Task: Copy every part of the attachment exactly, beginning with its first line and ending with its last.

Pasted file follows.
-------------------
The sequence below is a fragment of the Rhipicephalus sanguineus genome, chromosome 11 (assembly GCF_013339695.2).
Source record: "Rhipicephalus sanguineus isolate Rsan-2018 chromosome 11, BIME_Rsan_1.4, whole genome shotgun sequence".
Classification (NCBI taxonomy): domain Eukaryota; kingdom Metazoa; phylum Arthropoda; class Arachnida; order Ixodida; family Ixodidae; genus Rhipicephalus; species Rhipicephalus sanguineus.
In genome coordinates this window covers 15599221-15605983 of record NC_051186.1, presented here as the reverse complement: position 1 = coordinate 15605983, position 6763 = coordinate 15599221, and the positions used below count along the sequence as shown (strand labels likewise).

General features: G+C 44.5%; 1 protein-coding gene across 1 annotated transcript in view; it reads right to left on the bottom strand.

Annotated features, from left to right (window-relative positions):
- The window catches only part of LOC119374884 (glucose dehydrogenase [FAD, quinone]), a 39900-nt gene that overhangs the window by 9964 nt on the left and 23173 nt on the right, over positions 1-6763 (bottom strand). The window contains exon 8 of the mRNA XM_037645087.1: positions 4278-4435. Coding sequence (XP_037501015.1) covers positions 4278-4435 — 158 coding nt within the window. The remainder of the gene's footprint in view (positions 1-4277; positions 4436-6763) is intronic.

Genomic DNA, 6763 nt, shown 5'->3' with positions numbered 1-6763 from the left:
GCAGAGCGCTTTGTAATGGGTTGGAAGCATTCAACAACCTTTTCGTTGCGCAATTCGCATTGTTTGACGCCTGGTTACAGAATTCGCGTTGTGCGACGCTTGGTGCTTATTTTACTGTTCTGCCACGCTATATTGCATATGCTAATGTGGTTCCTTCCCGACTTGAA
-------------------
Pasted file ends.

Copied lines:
The sequence below is a fragment of the Rhipicephalus sanguineus genome, chromosome 11 (assembly GCF_013339695.2).
Source record: "Rhipicephalus sanguineus isolate Rsan-2018 chromosome 11, BIME_Rsan_1.4, whole genome shotgun sequence".
Classification (NCBI taxonomy): domain Eukaryota; kingdom Metazoa; phylum Arthropoda; class Arachnida; order Ixodida; family Ixodidae; genus Rhipicephalus; species Rhipicephalus sanguineus.
In genome coordinates this window covers 15599221-15605983 of record NC_051186.1, presented here as the reverse complement: position 1 = coordinate 15605983, position 6763 = coordinate 15599221, and the positions used below count along the sequence as shown (strand labels likewise).

General features: G+C 44.5%; 1 protein-coding gene across 1 annotated transcript in view; it reads right to left on the bottom strand.

Annotated features, from left to right (window-relative positions):
- The window catches only part of LOC119374884 (glucose dehydrogenase [FAD, quinone]), a 39900-nt gene that overhangs the window by 9964 nt on the left and 23173 nt on the right, over positions 1-6763 (bottom strand). The window contains exon 8 of the mRNA XM_037645087.1: positions 4278-4435. Coding sequence (XP_037501015.1) covers positions 4278-4435 — 158 coding nt within the window. The remainder of the gene's footprint in view (positions 1-4277; positions 4436-6763) is intronic.

Genomic DNA, 6763 nt, shown 5'->3' with positions numbered 1-6763 from the left:
GCAGAGCGCTTTGTAATGGGTTGGAAGCATTCAACAACCTTTTCGTTGCGCAATTCGCATTGTTTGACGCCTGGTTACAGAATTCGCGTTGTGCGACGCTTGGTGCTTATTTTACTGTTCTGCCACGCTATATTGCATATGCTAATGTGGTTCCTTCCCGACTTGAA